Migrating online forum to new platform to avoid Russian censorship qualifies as fair use

Davis Square in Somerville, Massachusetts, is a awesome place. Between 2010 and 2017, a group of its residents used the Russian-owned social networking platform Live Diary to host a community forum dedicated to topics of interest to the neighborhood. LiveJournal’s decision in 2017 to update its policies to require users to comply with Russian law – which, would haveholds the publishers of blogs with more than 3,000 daily visitors liable for disseminating unverified information or “extremist” content – led the defendant, who was in charge of moderation, to move the forum to dream widtha competing platform with Guiding principles who embrace freedom of expression, transparency and respect. To accomplish the move, Defendant copied old forum threads to Dreamwidth, leaving the original authors, dates, and posts intact. As a result of this migration, plaintiff sued defendant, alleging (1) defamation, arising from defendant’s republication of messages, written by others, accusing him of being a sexual predator, and (2) copyright infringement based on defendant’s unauthorized republication of a single post that plaintiff had contributed to the forum years earlier. The District Court denied both claims and the First Circuit upheld.

Defamation and the CDA

Plaintiff’s defamation claims were barred by Section 230 of the Communications Decency Act, 47 USC § 230, which provides immunity to website providers and users for certain claims (including defamation) arising from content posted by others. Under Section 230, a defendant is exempt from liability if:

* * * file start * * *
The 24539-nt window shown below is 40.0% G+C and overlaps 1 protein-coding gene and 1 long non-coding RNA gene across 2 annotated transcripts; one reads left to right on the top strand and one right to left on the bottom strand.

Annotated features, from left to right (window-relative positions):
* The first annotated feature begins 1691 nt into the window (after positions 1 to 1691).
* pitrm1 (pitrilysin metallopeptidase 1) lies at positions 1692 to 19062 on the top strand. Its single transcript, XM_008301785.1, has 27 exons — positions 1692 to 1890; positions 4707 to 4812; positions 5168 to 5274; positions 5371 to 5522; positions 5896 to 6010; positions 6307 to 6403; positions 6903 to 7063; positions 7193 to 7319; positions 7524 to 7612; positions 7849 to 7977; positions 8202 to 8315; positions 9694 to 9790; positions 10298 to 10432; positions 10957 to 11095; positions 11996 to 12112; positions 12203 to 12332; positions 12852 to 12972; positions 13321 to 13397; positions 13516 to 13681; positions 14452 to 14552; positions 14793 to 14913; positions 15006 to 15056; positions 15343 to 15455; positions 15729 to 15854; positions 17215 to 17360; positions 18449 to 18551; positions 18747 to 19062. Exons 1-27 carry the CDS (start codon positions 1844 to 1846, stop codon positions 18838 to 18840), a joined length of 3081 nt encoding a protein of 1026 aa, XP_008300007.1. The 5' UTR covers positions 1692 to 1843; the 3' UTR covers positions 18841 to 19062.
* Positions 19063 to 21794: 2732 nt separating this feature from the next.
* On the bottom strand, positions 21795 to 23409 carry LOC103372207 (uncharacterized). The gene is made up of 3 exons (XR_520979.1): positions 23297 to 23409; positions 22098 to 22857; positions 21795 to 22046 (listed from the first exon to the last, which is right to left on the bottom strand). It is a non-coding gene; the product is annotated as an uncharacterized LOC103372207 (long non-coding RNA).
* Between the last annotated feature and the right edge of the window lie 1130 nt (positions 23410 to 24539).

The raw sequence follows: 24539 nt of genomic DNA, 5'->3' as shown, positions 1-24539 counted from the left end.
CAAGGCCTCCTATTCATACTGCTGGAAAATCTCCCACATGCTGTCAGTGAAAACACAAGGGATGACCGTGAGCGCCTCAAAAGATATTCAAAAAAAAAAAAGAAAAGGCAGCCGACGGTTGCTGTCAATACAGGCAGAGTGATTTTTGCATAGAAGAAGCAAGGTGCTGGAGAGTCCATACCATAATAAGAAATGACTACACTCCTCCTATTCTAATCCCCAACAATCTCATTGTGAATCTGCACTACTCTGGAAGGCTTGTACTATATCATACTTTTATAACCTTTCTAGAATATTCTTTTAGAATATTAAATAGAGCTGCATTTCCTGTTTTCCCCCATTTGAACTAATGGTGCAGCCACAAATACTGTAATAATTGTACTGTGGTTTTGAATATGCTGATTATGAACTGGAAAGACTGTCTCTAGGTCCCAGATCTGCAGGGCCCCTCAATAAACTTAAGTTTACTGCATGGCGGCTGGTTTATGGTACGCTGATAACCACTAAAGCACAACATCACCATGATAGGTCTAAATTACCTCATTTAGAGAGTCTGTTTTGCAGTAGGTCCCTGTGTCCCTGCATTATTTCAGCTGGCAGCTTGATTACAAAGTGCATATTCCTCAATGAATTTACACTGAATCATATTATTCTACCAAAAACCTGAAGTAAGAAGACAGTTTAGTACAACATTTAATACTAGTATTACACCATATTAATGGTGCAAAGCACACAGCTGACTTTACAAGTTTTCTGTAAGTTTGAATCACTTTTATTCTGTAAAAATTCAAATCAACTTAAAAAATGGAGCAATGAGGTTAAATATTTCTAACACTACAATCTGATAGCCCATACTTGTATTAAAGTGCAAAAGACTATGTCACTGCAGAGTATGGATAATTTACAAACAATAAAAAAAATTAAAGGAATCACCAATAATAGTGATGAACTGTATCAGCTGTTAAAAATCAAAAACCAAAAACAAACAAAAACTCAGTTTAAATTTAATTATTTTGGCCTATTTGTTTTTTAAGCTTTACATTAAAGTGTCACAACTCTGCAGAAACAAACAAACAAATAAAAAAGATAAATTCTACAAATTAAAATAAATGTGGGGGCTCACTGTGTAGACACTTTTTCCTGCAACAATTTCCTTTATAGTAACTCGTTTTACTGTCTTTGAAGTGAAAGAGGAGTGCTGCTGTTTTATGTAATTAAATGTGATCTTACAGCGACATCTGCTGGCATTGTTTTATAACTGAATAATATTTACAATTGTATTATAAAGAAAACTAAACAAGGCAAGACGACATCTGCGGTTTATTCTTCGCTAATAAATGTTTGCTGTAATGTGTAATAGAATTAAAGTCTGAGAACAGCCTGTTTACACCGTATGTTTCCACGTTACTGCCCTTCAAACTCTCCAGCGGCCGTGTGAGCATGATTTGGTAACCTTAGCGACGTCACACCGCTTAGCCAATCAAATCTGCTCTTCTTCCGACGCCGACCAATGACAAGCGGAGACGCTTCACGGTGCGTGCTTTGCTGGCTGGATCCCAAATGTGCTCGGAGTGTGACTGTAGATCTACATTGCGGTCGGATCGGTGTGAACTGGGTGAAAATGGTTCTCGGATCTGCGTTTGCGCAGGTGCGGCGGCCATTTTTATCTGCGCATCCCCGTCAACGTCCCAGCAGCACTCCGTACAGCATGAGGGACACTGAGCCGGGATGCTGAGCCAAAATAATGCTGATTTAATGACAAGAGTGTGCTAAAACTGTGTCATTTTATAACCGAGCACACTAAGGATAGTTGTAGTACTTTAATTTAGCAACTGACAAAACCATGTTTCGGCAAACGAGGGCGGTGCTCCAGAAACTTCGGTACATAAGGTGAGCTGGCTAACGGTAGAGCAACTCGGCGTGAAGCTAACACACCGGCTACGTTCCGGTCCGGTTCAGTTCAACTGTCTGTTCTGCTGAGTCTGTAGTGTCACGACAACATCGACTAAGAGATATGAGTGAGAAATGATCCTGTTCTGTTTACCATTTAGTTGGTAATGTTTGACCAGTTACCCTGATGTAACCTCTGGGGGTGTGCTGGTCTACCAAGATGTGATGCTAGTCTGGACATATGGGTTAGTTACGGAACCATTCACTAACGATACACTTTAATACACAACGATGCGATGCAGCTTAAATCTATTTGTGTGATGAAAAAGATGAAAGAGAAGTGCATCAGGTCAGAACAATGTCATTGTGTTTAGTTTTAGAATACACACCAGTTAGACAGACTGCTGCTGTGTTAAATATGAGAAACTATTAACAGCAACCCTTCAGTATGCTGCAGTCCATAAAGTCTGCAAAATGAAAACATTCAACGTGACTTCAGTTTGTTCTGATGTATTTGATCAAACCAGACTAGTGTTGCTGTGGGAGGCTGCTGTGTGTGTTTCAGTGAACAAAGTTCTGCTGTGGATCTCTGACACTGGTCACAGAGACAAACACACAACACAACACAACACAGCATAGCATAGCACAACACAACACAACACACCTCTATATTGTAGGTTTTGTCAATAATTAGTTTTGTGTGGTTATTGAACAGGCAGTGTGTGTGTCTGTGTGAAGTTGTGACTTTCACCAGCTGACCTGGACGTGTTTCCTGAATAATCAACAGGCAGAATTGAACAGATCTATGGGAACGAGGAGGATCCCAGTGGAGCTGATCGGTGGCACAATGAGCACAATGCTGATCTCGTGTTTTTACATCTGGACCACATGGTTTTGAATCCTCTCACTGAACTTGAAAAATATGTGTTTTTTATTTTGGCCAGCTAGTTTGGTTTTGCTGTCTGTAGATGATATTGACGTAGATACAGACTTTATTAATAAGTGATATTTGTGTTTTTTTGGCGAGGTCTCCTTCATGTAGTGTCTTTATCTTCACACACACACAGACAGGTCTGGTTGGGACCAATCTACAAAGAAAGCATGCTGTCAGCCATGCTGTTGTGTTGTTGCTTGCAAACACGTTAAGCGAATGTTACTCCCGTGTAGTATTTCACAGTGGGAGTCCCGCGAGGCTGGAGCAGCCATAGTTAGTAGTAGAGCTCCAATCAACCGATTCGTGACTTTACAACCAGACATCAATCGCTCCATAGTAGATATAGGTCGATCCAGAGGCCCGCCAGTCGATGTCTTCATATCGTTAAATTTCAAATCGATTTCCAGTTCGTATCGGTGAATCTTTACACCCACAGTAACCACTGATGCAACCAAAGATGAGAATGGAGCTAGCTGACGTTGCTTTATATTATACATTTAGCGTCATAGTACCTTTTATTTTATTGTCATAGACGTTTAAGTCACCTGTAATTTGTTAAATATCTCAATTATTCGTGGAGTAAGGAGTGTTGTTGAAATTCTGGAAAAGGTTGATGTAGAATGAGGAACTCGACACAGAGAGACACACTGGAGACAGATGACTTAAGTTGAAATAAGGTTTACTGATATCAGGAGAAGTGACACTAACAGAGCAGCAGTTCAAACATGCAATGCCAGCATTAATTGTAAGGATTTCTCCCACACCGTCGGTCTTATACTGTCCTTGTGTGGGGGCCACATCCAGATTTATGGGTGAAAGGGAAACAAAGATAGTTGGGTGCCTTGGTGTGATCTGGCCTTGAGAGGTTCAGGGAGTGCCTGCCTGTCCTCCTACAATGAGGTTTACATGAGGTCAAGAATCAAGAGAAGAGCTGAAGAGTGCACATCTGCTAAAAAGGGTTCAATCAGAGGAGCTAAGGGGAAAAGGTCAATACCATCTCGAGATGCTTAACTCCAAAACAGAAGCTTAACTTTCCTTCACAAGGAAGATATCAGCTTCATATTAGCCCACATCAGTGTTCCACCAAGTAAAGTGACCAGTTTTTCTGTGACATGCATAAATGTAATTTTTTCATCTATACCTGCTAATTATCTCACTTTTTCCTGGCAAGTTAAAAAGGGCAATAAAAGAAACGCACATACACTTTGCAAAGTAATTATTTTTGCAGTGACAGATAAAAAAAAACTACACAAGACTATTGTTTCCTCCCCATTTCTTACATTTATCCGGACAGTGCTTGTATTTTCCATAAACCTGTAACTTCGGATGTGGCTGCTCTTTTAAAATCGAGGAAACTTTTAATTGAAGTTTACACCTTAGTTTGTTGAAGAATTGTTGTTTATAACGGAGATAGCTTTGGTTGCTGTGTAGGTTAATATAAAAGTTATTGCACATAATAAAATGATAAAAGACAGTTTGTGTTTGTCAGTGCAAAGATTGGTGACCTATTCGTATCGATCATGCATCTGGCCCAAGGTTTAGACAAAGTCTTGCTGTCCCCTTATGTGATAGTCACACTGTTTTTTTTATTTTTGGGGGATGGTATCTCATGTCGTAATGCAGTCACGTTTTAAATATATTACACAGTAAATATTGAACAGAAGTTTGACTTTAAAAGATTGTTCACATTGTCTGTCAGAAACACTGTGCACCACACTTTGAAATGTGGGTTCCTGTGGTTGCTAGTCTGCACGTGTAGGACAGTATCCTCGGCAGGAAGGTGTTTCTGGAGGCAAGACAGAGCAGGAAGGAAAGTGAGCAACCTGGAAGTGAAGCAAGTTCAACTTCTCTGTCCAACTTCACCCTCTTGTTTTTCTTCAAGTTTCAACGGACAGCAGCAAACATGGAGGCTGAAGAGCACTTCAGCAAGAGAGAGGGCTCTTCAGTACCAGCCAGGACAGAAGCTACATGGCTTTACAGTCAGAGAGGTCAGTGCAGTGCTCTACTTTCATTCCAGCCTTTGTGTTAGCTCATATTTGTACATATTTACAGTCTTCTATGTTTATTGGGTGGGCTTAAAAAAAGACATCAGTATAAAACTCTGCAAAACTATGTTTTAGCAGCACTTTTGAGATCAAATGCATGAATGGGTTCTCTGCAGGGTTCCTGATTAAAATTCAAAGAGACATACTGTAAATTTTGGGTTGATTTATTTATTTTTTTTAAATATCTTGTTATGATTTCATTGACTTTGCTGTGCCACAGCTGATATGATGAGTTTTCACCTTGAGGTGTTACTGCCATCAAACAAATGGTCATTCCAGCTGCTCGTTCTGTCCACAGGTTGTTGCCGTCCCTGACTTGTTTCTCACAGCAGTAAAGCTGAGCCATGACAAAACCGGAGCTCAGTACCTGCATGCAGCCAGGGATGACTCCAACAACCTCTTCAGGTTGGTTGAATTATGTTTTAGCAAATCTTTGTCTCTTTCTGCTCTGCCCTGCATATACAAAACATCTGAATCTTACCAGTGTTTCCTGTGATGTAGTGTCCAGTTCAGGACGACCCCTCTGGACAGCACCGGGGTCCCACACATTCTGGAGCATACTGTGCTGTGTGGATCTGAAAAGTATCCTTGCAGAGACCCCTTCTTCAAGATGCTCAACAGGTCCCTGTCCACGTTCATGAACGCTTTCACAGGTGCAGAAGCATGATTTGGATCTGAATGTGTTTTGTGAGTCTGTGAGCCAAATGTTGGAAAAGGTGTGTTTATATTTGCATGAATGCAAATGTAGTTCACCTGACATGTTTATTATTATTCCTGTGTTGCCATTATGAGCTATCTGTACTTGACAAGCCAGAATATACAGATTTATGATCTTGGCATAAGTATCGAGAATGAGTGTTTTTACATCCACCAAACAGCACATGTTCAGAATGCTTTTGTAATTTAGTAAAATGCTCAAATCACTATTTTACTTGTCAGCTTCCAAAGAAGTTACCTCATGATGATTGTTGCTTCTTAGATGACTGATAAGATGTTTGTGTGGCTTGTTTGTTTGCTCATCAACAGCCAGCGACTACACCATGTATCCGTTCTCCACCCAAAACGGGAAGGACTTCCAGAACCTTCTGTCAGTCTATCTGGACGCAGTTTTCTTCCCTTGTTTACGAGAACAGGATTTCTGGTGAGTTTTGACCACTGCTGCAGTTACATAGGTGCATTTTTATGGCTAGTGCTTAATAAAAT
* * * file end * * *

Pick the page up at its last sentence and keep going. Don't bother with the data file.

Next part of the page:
1. The defendant is a “provider or user of an interactive computer service”;
  2. The claim is based on “information provided by another information content provider;” and
  3. The claim would treat the defendant “as the publisher or speaker” of that information.

It was undisputed that the defendant was a “user” of an interactive computer service (the first prong), and it was clear that the plaintiff’s claims sought to treat the defendant as the publisher of the allegedly defamatory statements (the third part). Thus, the key question was whether the defendant’s act of republishing the allegedly defamatory messages made him a “provider of informational content” of those messages under the second prong.

Section 230 defines an “information content provider” as “any person or entity responsible, in whole or in part, for the creation or development of information provided via the Internet or any other interactive computer service”. 47 USC § 230(f)(3). The court concluded that the defendant did not fall under this definition:

“Right here, [the defendant] verbatim copied allegedly defamatory messages from LiveJournal to Dreamwidth. He neither encouraged nor coerced the original authors to produce the defamatory information. And, in the manner and form of reposting the posts, he neither offered nor implied that he had his own views on the posts. In short, [the defendant] did nothing to contribute to the illegality of the messages beyond posting them on the new Dreamwidth website.”

In support of its conclusion, the court cites Kimzey versus Yelp! Inc., 836 F.3d 1263 (9th Cir. 2016), where the Ninth Circuit ruled that Yelp! was not responsible for its “downstream distribution” to Google of user-generated content originally posted on Yelp! (including star ratings, which are basically user reviews). The first circuit agreed with the reasoning of Kimzey that just as a provider (like Yelp) or user (like the defendant) of an interactive computer service is exempt from liability under section 230 for defamatory content posted directly on that service, they should also be exonerated for delivering the same content in substantially the same format on a different platform “because this action does not change the origin of the third-party content”.